I do not know if Dabydeen has ever read Gallant’s essay, but he surely understands the writer’s craft as well as she did.
Dabydeen also understands that fate makes pilgrims of us all, some more than others. This is the human condition—to be in exile, to be on the way towards an unknown destiny. I like this most about Dabydeen’s writing; he is a consistent and eloquent witness of the man-on-the-way, the traveller, the pilgrim.
In this way he captures the spirit of the displaced, the dislocated, and the alien within the Canadian experience. And if we read carefully and listen to the voices he enables, we may recognize our own. There is an unexpected spirituality in his disarmingly simple stories. Surely the Caribbean plays a large role in the lived experience of Dabydeen’s characters; larger still is the human experience of being in exile.
Dabydeen gives his stories lives of their own; he takes the measure of lives at once amorous, longing, dissonant, displaced, questioning, combative, and clearly in transit. Dislocated, perhaps even feeling alien, but not without voice. This is the gift that I most appreciate in this collection.
The voices that Dabydeen gives his characters are not from central casting—they are real, immediate and authentic. Most of all, they are not betrayed by his own authorial voice. These characters are real, they are my fellow travellers. They continue to exist whether in the chance encounters I have with my fellow pilgrims or with friends sharing life’s moments over a beer.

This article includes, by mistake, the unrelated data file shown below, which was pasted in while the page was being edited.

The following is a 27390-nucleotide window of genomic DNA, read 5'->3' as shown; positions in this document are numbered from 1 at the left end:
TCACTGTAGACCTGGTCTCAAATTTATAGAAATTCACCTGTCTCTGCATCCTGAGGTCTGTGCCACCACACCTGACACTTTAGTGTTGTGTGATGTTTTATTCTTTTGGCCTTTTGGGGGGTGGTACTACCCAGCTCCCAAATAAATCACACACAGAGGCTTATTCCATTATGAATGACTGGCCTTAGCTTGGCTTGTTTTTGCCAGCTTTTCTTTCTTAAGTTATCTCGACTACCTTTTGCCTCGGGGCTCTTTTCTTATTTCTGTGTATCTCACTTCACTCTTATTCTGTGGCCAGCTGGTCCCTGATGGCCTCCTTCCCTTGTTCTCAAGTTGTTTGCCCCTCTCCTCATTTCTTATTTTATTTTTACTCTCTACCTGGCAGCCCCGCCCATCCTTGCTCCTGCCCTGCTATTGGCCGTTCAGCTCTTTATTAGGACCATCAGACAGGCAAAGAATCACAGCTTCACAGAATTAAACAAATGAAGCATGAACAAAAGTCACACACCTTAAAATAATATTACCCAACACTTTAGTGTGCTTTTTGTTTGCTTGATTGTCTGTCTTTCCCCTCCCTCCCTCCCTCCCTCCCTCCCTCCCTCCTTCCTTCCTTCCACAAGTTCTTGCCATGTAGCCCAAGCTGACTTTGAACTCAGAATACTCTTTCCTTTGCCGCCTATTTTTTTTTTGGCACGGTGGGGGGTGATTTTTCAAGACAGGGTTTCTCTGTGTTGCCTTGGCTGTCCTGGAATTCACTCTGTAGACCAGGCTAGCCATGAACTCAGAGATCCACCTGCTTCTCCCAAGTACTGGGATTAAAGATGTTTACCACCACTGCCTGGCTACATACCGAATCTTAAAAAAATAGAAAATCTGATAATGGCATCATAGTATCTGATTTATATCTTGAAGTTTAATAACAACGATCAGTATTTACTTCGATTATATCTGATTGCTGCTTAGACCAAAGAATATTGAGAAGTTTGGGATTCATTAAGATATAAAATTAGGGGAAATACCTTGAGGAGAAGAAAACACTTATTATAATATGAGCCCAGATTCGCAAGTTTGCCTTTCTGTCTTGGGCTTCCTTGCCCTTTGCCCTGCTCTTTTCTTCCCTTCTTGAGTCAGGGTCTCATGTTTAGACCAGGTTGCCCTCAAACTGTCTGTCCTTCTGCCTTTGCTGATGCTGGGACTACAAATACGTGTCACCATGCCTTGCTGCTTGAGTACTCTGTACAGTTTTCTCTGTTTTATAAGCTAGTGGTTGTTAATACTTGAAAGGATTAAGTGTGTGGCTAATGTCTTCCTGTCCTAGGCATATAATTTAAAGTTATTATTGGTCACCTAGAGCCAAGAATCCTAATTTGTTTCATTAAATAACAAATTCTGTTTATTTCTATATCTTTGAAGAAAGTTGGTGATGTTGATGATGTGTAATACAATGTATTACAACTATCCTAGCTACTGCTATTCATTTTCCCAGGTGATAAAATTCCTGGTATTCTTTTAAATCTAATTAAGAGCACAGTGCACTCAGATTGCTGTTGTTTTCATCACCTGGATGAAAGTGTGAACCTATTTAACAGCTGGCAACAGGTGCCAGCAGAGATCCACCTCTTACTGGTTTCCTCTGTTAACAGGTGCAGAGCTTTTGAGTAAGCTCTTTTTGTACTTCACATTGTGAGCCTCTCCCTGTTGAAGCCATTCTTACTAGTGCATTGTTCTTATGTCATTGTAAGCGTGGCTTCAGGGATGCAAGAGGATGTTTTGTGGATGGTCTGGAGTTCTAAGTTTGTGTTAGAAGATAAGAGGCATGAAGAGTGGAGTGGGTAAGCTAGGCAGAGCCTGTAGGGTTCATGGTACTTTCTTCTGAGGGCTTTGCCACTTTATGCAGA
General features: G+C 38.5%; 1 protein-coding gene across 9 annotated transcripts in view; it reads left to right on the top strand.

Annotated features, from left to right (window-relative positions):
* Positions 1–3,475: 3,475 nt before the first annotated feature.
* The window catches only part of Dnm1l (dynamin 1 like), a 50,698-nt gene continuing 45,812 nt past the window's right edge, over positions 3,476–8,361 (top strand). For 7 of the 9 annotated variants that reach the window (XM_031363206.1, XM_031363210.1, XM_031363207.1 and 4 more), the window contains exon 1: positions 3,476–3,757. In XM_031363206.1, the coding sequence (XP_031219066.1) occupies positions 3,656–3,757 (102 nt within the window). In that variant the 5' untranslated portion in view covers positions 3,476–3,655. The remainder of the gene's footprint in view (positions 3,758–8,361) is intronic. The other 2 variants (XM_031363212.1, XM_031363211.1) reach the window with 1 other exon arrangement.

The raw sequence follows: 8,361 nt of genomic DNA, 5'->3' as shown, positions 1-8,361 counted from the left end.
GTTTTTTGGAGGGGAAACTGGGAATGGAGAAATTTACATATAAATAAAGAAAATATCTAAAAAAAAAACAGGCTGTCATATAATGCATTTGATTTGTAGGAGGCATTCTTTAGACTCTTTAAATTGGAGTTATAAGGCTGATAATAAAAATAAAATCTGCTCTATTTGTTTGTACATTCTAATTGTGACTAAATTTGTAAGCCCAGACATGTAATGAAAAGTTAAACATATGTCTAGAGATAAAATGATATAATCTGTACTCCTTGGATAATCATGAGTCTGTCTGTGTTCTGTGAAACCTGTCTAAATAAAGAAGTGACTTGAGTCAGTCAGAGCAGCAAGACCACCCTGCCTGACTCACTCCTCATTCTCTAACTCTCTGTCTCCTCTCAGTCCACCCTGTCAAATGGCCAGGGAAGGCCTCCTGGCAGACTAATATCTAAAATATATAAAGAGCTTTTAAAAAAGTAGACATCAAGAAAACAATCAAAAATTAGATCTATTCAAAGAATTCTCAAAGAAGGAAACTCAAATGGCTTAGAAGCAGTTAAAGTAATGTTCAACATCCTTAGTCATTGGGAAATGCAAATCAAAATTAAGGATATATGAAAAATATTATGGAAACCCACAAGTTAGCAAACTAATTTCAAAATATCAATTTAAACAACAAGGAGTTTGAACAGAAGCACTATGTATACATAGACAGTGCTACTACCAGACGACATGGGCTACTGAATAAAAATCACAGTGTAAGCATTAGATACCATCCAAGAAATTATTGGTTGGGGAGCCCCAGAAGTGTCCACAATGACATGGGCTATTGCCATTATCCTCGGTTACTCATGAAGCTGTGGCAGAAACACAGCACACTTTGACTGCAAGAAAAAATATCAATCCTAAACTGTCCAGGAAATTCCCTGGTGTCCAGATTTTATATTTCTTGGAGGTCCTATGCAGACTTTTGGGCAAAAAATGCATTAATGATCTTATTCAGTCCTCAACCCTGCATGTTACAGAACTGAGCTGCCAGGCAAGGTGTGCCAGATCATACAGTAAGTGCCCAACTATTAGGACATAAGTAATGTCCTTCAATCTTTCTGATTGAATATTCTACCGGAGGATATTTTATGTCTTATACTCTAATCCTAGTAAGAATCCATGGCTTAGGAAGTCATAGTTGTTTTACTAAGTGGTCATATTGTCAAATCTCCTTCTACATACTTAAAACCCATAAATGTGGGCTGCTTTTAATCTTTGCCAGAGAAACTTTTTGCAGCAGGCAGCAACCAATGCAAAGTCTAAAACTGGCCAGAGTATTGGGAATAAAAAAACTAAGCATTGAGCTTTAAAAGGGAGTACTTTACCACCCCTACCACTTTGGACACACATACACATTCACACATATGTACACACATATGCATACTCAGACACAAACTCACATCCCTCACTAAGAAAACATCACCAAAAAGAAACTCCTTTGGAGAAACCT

In one of his stories, “Living in Exile,” the reader is personally addressed. It is like receiving a letter from a dear friend. We read with interest, happy to see ourselves referenced, reading on to see, to imagine, from where the letter is sent and the what and why of the letter. In the last few lines of this touching story, the “narrator,” wistful and sad, reflects on what might have been with a loved fellow traveller; she has moved on, she too is living in exile, looking for home: